Brazil: In the Jungle, the Mighty Jungle

Brazil Travel post #10: The Mighty Jungle (intro post is here).

So now that I’ve officially exhausted jungle-themed songs as titles, let’s actually go into the jungle.

A great place to…reflect. Heh.

Each day, we had 2-3 excursions from the main boat. Morning, afternoon, and night. Some of those days included jungle hikes into the pure, unadulterated wild. This wasn’t like those jungle hikes in Rio, where the trail is wide and flat from thousands of tourists. From what the owner of the Tucano told us, the areas we went in only we went in. Judging by the machete-clearing techniques used by our guides, I believed it.

Our guide, Edgivan, teaching us about jungle fruits.

The main problem, however, was footwear. We didn’t bring hiking boots, we brought hiking sandals. Which wouldn’t really be a problem except for the fact that we could sink into six inches of dead leaves and other rotten vegetation with each step (where, of course, spiders, scorpions, and vipers love to hide).

Good luck little toeseys.

So…that part was unnerving. The hikes themselves, however, were extraordinary.

The “skeleton” of a leaf after its “flesh” has been eaten.

While the Amazon jungle has the greatest diversity of life in the world, it actually has low density of each kind. So each type of animal you come across should be treated like an unexpected gift.

A gift that comes easier when you have an amazing camera zoom! (Photo by Jerry Peek)

Here, you’ll see the “greatest hits” of our jungle hike excursions.

This moth has about a foot-wide wingspan!
Wasps love mangoes.
Bullet ants, very painful and very big. About the length of my forefinger.

Story time: Bullet ants (pictured above) are known to have one of the most painful stings of any ant. In fact, apparently, it feels like you’ve just been stung (with fresh pain) for about 24 hours. It’s so bad, that there’s a tribe whose “manhood ritual” involves wearing a glove filled with bullet ants. Once a boy does this, he is now a man, and can accomplish anything.

Occasionally it does rain in the rainforest…who knew?
Even the trees around us were exotic.
Learning. (photo by Jerry Peek)
Edgi showing us a rubber tree.
Pure rubber! (photo by Jerry Peek)
Life under every leaf.
“Ruins” of a rubber labor camp.

Story time: The site pictured above was run as a “company store” and the natives that worked here were essentially tricked into indentured servitude. Those that tried to speak out were never heard from again…. Despite all the natural beauty here, it’s important to keep in mind the history (and current activities) of exploiting the rainforest. It’s a fragile ecosystem, despite its size.

So many butterfly varietals, I dont think I saw the same one twice. (photo by Jerry Peek)
Tiger butterfly? Im not sure. And, there are so many species, that not all are named. (photo by Jerry Peek)
Yes, he is actually trying to get ants on his hand.

Story time: Souza showed us this specific type of ant (which frenzies in response to noise) that doesn’t sting, but their body fluids make for a great natural mosquito repellent. All you have to do is clap nearby to get them to rush out of their nest, then you let them on your hand, and rub them onto your skin.

And, incredibly, it worked!
So we both tried it!
“What’s up?”
A baby sloth, that’s what!
Souza “spider charming.”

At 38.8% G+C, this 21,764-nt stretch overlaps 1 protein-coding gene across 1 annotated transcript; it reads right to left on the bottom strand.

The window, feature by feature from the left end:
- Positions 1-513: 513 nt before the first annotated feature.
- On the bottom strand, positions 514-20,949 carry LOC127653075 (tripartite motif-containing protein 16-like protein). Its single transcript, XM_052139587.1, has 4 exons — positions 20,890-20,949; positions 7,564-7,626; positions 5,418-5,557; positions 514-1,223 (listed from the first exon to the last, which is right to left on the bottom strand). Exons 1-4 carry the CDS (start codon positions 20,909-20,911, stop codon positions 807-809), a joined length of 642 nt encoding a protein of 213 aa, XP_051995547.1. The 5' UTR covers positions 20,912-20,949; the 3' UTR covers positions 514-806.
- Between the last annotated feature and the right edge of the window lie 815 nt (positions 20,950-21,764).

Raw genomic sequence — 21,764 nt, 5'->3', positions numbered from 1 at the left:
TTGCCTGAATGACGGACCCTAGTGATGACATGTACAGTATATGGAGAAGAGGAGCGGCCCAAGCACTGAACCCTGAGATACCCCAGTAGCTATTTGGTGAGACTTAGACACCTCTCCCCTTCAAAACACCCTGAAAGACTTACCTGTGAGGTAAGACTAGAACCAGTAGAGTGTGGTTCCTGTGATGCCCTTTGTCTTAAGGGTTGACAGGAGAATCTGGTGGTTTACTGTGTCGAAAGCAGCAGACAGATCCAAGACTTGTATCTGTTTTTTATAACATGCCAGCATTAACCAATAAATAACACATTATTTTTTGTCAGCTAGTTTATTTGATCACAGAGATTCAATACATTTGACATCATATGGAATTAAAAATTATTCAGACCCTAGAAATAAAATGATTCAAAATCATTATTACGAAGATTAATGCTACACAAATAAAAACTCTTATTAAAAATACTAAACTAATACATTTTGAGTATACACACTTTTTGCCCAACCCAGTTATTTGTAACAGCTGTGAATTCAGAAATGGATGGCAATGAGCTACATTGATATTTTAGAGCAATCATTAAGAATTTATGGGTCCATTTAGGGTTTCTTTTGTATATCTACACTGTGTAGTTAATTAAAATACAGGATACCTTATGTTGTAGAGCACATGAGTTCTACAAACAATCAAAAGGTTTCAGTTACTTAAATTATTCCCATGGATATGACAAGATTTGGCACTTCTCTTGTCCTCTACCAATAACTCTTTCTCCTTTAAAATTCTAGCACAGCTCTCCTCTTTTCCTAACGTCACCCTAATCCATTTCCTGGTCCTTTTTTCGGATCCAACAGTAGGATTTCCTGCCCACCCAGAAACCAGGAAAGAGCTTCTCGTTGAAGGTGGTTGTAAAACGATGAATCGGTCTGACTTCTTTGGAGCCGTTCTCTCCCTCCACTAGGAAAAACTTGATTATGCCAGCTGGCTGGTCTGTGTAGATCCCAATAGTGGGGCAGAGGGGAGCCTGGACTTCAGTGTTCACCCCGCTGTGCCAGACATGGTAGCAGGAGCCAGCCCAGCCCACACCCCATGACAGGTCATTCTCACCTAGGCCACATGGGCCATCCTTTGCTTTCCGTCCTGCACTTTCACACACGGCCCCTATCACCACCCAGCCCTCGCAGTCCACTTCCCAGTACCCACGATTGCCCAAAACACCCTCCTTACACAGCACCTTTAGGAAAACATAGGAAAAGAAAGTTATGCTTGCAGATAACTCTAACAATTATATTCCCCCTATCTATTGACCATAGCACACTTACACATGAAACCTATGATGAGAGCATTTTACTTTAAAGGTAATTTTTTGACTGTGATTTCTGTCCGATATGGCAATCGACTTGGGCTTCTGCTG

Story time: The protagonist in this story is our guide, Souza. The antagonist a giant bird-eating tarantula. Here’s the setup. Souza is a self-proclaimed “Coboclo” (a person of mixed ancestry where half is a native) and grew up in the jungle. So he knows his stuff. He knows hundreds of bird calls. Can identify dozens of types of ant nests. Hundreds of plant types, along with their uses. And…he knows how to “charm” giant spiders out of their burrows.

Here it comes…

He put his scent (sweat and spit) on a stick, the tricked the spider into defending its burrow against said stick. When the first spider came out, there was a collective gasp from the group.

Collective gasp! This sucker is as big as my hand and probably three times as large as any “pet shop” tarantula I have ever seen.

Though we had some adventure and excitement, mostly what we found was natural beauty and new experiences.

And lots of colors!
We had a brief stop to see some villagers, but they had left on a holiday soccer trip. (photo by Jerry Peek)

Seeing the jungle “up close and personal” was definitely worth it. And no bites or stings! Next time I’ll show you all the things we could see from our expeditionary watercraft. Hint: A lot more animals!

PS — I’m taking the weekend off. Michaela’s mom is in town, and I’m meeting up with a friend from out of town for some quality dude time. Catch you on Monday!

Click to continue: Brazil: Rollin’ on the River.


Thanks for reading! What do YOU think? Is that sloth the cutest or what?

Feel free to comment below, and don’t forget to share and subscribe!

Come with me, Vamos o Brasil!

I’m back from spending the holidays with my wife in Brazil! As promised, I’m going to tell you all about it.

The trip was split into two parts. First, we took a riverboat deep into the Amazon jungle. The Amazon river itself is far too settled for a true rainforest experience, with industry and cities crowding her mighty banks. Instead, we went on the adjoining Rio Negro, living on the boat for a week. During this time we took day excursions into the jungle on foot and explored the islands, inlets, and archipelagos with smaller watercraft.

The Tucano! Our home on the river.
The Tucano! Our home on the river.